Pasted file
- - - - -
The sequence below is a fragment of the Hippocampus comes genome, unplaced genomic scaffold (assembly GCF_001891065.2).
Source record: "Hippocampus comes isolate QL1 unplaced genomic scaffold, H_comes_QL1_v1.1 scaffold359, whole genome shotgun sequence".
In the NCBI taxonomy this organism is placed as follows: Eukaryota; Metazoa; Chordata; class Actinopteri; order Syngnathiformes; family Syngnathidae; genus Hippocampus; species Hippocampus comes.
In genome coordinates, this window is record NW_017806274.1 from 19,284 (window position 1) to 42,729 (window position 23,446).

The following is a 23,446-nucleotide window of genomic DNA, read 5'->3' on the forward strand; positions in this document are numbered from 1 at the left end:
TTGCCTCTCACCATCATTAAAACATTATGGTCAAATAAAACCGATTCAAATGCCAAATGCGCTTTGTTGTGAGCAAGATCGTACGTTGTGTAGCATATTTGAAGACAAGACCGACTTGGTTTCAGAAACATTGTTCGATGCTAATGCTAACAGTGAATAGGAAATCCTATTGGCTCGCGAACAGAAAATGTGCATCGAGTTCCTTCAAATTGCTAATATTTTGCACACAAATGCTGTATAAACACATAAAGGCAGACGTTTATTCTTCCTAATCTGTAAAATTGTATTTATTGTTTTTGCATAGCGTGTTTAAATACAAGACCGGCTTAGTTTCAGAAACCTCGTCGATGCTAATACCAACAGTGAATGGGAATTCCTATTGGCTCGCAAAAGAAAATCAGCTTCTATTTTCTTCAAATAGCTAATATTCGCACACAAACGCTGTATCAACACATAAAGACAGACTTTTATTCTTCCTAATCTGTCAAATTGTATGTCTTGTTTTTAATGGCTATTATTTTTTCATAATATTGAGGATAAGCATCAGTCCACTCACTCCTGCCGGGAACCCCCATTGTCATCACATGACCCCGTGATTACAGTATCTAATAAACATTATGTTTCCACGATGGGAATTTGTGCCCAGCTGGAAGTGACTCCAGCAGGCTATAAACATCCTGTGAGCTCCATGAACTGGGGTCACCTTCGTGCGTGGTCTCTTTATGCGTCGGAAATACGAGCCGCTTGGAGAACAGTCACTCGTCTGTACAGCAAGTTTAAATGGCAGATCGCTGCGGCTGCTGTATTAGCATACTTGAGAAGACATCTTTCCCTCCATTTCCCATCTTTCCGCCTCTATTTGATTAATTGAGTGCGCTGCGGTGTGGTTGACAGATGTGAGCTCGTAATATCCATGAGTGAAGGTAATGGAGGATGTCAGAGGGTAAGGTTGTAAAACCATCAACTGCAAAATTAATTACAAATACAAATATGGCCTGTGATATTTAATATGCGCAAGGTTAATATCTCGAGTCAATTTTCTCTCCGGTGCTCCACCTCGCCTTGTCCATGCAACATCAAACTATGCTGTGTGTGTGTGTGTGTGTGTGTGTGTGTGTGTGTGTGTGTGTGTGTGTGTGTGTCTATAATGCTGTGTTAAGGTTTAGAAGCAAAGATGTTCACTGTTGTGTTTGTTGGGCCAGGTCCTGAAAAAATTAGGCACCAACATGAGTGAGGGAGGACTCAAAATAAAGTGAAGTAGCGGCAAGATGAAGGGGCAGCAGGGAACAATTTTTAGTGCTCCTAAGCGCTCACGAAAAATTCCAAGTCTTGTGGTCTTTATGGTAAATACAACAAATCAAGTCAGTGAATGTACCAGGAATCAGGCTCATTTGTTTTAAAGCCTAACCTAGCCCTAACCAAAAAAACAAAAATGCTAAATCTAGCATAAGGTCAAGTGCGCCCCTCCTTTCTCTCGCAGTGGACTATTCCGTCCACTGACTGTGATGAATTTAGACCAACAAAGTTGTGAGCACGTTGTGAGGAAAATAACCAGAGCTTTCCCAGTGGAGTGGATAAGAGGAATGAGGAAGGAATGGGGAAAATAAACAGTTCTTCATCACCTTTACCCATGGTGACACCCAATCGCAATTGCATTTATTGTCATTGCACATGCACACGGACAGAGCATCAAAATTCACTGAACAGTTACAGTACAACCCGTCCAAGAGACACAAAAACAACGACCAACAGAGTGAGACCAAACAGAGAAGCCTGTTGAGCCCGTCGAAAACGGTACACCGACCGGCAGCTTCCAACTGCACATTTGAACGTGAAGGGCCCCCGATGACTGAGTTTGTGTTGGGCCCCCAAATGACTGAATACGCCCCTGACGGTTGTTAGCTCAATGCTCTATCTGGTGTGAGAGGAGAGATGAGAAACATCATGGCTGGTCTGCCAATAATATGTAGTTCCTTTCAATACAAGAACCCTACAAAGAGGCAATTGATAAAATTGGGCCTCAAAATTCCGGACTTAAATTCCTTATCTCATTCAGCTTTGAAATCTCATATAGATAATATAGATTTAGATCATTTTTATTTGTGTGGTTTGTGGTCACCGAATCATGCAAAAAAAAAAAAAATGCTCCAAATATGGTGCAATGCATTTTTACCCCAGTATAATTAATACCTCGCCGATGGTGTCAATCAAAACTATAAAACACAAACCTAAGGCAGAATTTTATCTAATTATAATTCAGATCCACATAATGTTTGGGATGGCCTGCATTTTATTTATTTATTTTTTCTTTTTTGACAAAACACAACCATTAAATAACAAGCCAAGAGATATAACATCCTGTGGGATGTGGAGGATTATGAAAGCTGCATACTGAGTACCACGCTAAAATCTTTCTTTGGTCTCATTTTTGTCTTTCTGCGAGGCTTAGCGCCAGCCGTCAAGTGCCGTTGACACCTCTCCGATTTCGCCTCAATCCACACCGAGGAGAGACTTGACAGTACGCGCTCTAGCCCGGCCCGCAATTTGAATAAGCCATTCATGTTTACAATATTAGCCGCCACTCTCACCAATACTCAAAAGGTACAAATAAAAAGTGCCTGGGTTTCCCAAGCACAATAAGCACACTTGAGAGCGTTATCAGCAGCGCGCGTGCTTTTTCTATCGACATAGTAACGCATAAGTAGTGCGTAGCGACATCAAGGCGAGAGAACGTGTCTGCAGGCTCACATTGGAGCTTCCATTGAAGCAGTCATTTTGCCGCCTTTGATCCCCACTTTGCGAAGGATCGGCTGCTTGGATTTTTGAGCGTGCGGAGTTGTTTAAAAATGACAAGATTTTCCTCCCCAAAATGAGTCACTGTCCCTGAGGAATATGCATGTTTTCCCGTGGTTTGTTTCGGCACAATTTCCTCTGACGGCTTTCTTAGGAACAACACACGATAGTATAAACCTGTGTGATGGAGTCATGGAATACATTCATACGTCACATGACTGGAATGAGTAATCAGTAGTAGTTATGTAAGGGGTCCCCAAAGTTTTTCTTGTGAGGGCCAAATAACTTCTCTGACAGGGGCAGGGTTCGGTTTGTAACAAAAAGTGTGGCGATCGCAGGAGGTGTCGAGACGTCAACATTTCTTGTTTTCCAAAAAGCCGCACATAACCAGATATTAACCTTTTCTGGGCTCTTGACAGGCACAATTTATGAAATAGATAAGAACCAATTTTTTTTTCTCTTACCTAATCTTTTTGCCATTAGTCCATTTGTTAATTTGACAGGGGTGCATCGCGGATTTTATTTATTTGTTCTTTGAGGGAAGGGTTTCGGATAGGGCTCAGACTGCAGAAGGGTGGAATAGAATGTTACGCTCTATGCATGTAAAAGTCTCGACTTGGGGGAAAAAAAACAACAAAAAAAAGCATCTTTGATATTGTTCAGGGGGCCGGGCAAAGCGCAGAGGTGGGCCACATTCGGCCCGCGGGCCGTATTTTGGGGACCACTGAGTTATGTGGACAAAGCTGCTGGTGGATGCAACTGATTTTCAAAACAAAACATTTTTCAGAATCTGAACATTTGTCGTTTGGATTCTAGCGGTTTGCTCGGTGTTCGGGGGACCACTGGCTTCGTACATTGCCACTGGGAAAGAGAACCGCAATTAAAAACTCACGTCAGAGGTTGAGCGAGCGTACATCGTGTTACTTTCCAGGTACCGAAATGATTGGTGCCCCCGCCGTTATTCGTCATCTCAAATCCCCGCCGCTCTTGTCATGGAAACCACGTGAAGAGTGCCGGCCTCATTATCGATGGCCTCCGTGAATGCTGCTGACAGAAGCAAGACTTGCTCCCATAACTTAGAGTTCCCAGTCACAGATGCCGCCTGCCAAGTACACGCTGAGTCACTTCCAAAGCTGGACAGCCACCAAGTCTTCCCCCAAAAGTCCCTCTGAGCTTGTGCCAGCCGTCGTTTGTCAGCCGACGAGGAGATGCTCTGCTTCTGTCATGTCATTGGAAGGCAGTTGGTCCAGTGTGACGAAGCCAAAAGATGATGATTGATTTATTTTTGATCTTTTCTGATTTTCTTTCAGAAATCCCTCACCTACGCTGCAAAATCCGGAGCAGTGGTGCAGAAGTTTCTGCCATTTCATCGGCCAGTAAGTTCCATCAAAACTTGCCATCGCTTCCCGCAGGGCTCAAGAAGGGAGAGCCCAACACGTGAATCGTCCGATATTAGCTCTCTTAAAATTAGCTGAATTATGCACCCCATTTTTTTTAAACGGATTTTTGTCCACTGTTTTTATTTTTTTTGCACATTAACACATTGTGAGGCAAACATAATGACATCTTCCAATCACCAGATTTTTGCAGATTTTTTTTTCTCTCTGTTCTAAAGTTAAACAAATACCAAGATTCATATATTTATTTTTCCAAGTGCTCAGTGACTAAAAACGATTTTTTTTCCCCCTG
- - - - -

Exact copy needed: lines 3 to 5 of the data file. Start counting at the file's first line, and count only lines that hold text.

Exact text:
In the NCBI taxonomy this organism is placed as follows: Eukaryota; Metazoa; Chordata; class Actinopteri; order Syngnathiformes; family Syngnathidae; genus Hippocampus; species Hippocampus comes.
In genome coordinates, this window is record NW_017806274.1 from 19,284 (window position 1) to 42,729 (window position 23,446).

The following is a 23,446-nucleotide window of genomic DNA, read 5'->3' on the forward strand; positions in this document are numbered from 1 at the left end: